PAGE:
As stakeholders seek to make productive use of excess capital and counter stagnant organic growth prospects, M&A could become an increasingly viable means to those ends. US insurers may see growing interest from buyers looking to broaden their global footprint and increase scale, allowing US sellers to divest non-core assets.
In addition, more insurers around the world are likely to be on the lookout to invest in and acquire InsurTechs to bolster their own capabilities and import a more innovative culture.
To fund investments for growth, insurers may consider unlocking capital that supports non-core assets or legacy liabilities. These transactions may be outright divestitures to free up funds, or an attempt to “clean up” underperforming parts of the business ahead of a sale to increase valuation and remove drag from non-core or run-off business.
For further consideration
Brexit spurs insurer adaptation even before separation terms are finalized
Brexit’s long-term impact on insurers doing business in the EU is still uncertain, partly because the details of the post-Brexit world remain unknown. Many companies have already taken steps to adapt, even as negotiations continue between the EU and the UK on separation terms.
The March 2019 Brexit deadline may not allow enough time for some insurers to fully transition their EU operations, but they need to set alternative plans in motion nonetheless. Among the significant issues still to be resolved are the free movement of talent between the EU and UK, as well as passporting rights, which allow companies based in one EU country to do business in all.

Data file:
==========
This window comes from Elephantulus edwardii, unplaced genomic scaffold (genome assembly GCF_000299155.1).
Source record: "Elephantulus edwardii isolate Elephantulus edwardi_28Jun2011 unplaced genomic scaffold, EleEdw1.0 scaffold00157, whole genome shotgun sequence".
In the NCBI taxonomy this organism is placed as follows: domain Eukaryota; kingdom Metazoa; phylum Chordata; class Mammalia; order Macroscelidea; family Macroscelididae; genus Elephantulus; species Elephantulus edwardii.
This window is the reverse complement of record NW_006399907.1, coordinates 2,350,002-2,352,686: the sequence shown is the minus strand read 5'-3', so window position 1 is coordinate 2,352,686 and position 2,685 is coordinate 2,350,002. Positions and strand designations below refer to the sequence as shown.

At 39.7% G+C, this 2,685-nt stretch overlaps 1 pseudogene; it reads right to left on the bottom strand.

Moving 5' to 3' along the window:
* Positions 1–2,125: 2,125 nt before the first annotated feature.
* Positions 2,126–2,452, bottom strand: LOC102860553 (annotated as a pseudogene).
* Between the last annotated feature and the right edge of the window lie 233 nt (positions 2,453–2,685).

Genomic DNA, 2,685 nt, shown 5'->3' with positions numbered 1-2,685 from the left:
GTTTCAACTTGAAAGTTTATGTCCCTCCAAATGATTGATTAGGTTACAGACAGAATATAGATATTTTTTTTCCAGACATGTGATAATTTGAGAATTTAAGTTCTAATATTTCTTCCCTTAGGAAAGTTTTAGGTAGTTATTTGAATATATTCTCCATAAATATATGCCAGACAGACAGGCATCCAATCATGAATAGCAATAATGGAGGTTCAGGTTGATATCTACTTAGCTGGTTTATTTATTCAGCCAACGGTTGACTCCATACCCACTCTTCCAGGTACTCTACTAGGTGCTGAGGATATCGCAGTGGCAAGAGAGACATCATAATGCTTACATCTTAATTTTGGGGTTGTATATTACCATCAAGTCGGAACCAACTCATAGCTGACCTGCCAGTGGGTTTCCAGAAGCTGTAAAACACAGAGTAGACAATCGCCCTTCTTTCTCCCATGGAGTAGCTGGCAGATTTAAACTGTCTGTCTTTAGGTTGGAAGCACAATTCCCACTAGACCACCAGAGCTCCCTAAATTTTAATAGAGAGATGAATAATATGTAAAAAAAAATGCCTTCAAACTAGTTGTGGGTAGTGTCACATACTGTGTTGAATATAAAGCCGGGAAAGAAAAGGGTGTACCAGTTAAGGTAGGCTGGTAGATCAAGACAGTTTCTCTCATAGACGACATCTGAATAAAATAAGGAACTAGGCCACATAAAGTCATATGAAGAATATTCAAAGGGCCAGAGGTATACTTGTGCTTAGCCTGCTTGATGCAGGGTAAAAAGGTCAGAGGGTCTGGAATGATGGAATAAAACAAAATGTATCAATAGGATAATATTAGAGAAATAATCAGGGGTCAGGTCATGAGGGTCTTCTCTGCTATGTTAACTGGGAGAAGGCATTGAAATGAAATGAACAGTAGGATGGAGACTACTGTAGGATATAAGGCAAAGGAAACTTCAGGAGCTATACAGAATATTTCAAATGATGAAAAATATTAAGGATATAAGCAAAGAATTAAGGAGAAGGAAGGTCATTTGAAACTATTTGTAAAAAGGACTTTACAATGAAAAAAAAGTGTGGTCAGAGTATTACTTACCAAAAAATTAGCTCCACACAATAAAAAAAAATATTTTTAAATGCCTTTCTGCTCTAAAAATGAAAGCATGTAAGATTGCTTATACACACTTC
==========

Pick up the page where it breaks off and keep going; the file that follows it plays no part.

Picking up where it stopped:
Some insurers already have or will soon need to relocate or bi-locate their offices, staking their ground within one of the remaining member EU states by opening up or even acquiring a new base in another EU jurisdiction, or utilizing alternative structures to enable them to continue easily serving the EU market.f Companies planning to enter the EU market that had intended having the UK as their base will also have to reconsider their options.
Fundamental decisions around target operating models, governance structures, and capital and liquidity requirements should be made as early as possible, as precursors to necessary discussions with regulators. Insurers without advanced contingency plans should be accelerating assessments of their options, while those with strategies already determined need to decide on an implementation schedule, especially involving the hiring and transfer of key talent.
As this situation plays out, there could be a renewed focus on the UK insurance market’s unique relationship with the United States, which was established long before the EU came into existence. The UK in general, and Lloyd’s in particular, is a key supplier of coverage for US risks, especially in the excess and surplus lines and specialty markets, and Brexit won’t change that.
f Reuters, “Factbox: Impact on Insurers From Britain’s Vote to Leave the EU,” New York Times, September 11, 2017.